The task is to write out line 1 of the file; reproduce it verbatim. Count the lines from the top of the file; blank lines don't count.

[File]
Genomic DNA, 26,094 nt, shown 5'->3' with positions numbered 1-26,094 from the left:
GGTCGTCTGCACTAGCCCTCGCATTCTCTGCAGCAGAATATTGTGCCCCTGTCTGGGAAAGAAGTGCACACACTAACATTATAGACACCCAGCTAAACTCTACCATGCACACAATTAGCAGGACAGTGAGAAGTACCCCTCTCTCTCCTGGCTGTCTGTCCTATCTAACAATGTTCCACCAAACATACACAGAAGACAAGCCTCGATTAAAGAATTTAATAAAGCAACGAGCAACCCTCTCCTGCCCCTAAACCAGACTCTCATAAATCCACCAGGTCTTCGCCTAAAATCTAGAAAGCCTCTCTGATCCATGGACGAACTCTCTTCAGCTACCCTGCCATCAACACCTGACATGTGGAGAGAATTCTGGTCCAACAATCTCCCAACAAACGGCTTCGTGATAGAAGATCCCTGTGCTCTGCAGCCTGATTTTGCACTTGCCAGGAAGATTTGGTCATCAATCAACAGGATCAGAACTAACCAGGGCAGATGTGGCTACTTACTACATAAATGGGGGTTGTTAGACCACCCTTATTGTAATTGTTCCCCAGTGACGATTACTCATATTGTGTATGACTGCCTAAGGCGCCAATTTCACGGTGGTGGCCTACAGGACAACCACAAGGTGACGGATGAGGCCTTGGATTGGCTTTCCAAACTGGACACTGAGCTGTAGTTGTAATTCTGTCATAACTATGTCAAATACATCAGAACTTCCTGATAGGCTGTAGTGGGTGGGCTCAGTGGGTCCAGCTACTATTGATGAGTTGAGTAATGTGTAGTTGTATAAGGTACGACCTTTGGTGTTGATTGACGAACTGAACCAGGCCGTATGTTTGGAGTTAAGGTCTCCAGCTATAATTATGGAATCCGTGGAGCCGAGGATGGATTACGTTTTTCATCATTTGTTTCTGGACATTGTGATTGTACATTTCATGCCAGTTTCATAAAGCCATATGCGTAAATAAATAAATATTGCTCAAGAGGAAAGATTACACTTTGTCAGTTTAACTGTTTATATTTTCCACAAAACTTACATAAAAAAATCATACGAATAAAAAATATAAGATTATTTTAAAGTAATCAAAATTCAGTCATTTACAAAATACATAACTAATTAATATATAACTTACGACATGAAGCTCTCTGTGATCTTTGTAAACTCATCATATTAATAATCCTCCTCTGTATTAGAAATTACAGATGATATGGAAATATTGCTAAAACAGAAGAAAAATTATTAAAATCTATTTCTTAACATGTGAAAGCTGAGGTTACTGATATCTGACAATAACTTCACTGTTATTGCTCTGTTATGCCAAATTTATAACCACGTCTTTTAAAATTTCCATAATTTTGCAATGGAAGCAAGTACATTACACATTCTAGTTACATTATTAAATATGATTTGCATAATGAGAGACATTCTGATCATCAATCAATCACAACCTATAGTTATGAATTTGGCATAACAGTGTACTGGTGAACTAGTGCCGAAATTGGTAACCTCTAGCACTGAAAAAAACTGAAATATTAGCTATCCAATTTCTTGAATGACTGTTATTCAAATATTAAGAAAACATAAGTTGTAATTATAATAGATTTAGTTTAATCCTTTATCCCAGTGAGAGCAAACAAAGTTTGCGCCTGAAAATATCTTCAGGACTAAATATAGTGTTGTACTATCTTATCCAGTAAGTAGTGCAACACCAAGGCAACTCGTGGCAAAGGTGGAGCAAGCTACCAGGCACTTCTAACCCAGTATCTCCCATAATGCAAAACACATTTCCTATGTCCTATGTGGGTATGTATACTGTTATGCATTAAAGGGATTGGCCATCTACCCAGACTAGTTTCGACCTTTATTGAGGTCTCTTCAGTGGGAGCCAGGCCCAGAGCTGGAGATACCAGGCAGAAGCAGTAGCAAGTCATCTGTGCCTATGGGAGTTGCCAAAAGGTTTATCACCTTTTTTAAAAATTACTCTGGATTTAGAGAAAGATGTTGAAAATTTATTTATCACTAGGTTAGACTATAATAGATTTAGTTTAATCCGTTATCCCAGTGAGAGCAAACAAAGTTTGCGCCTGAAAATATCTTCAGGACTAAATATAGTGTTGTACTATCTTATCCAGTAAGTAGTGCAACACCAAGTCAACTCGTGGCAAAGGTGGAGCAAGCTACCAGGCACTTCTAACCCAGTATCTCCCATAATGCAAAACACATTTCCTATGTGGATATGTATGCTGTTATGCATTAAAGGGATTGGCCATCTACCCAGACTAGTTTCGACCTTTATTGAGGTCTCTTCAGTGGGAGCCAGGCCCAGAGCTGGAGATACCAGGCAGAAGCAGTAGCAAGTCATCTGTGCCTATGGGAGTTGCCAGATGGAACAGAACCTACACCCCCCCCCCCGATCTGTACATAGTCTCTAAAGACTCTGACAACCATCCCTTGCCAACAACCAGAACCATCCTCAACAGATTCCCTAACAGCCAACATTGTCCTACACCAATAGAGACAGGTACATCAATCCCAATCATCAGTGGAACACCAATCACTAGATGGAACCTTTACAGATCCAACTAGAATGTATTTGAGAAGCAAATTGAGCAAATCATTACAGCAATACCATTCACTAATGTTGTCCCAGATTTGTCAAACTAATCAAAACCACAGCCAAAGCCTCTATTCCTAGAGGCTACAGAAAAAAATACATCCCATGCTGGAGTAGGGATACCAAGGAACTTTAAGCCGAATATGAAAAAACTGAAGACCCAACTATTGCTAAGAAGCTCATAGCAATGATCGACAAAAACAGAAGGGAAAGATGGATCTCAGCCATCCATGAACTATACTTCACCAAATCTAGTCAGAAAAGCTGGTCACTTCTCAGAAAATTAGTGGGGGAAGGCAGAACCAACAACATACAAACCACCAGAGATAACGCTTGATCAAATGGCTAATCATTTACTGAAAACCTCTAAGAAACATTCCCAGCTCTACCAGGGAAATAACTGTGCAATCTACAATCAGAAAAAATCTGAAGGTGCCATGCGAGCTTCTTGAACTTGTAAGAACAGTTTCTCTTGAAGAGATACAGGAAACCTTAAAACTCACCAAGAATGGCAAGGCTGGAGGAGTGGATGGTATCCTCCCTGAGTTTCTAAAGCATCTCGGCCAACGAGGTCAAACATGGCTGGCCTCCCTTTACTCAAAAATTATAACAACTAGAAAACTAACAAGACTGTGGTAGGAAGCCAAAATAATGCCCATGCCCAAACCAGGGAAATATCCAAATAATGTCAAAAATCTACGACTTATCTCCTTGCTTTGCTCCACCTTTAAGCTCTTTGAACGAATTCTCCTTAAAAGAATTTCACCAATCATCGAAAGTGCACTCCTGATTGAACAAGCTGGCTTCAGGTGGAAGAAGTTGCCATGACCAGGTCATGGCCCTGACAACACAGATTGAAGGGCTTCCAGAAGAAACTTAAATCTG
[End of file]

Genomic DNA, 26,094 nt, shown 5'->3' with positions numbered 1-26,094 from the left: